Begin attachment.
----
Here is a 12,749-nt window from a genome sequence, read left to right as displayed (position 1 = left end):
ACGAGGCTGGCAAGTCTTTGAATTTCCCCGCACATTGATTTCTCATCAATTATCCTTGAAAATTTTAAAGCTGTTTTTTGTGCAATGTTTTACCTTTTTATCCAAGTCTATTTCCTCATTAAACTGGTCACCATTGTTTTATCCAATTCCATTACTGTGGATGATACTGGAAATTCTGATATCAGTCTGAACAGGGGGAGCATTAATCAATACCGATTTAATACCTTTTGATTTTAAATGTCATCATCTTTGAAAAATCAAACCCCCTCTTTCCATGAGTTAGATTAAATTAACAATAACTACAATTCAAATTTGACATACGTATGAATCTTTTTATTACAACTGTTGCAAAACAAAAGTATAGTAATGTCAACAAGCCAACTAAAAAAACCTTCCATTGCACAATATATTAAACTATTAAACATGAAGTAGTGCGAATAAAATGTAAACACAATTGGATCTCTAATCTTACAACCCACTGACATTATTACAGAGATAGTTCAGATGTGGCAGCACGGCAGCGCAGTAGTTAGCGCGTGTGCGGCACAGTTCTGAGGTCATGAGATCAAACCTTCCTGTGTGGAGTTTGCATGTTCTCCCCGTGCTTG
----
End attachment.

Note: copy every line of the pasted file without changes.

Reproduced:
Here is a 12,749-nt window from a genome sequence, read left to right as displayed (position 1 = left end):
ACGAGGCTGGCAAGTCTTTGAATTTCCCCGCACATTGATTTCTCATCAATTATCCTTGAAAATTTTAAAGCTGTTTTTTGTGCAATGTTTTACCTTTTTATCCAAGTCTATTTCCTCATTAAACTGGTCACCATTGTTTTATCCAATTCCATTACTGTGGATGATACTGGAAATTCTGATATCAGTCTGAACAGGGGGAGCATTAATCAATACCGATTTAATACCTTTTGATTTTAAATGTCATCATCTTTGAAAAATCAAACCCCCTCTTTCCATGAGTTAGATTAAATTAACAATAACTACAATTCAAATTTGACATACGTATGAATCTTTTTATTACAACTGTTGCAAAACAAAAGTATAGTAATGTCAACAAGCCAACTAAAAAAACCTTCCATTGCACAATATATTAAACTATTAAACATGAAGTAGTGCGAATAAAATGTAAACACAATTGGATCTCTAATCTTACAACCCACTGACATTATTACAGAGATAGTTCAGATGTGGCAGCACGGCAGCGCAGTAGTTAGCGCGTGTGCGGCACAGTTCTGAGGTCATGAGATCAAACCTTCCTGTGTGGAGTTTGCATGTTCTCCCCGTGCTTG